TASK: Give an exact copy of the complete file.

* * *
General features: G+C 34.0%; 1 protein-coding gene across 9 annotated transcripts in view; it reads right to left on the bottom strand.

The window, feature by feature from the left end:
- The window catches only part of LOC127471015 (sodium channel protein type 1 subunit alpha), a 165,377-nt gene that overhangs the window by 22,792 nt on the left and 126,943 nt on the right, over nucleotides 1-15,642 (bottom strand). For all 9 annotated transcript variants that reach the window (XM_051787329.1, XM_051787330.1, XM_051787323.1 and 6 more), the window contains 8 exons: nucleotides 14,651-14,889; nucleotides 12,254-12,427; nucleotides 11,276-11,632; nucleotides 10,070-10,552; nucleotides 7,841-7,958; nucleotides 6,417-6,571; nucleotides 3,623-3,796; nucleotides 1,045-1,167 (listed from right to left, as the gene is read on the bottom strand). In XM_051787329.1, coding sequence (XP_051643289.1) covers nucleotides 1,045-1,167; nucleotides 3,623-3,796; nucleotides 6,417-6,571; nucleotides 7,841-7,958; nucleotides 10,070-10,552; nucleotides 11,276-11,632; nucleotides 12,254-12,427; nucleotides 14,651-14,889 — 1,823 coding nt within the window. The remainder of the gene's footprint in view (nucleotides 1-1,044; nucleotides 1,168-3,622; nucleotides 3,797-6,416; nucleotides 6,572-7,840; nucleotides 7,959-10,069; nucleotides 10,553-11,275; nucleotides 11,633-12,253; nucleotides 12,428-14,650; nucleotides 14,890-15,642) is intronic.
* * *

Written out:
General features: G+C 34.0%; 1 protein-coding gene across 9 annotated transcripts in view; it reads right to left on the bottom strand.

The window, feature by feature from the left end:
- The window catches only part of LOC127471015 (sodium channel protein type 1 subunit alpha), a 165,377-nt gene that overhangs the window by 22,792 nt on the left and 126,943 nt on the right, over nucleotides 1-15,642 (bottom strand). For all 9 annotated transcript variants that reach the window (XM_051787329.1, XM_051787330.1, XM_051787323.1 and 6 more), the window contains 8 exons: nucleotides 14,651-14,889; nucleotides 12,254-12,427; nucleotides 11,276-11,632; nucleotides 10,070-10,552; nucleotides 7,841-7,958; nucleotides 6,417-6,571; nucleotides 3,623-3,796; nucleotides 1,045-1,167 (listed from right to left, as the gene is read on the bottom strand). In XM_051787329.1, coding sequence (XP_051643289.1) covers nucleotides 1,045-1,167; nucleotides 3,623-3,796; nucleotides 6,417-6,571; nucleotides 7,841-7,958; nucleotides 10,070-10,552; nucleotides 11,276-11,632; nucleotides 12,254-12,427; nucleotides 14,651-14,889 — 1,823 coding nt within the window. The remainder of the gene's footprint in view (nucleotides 1-1,044; nucleotides 1,168-3,622; nucleotides 3,797-6,416; nucleotides 6,572-7,840; nucleotides 7,959-10,069; nucleotides 10,553-11,275; nucleotides 11,633-12,253; nucleotides 12,428-14,650; nucleotides 14,890-15,642) is intronic.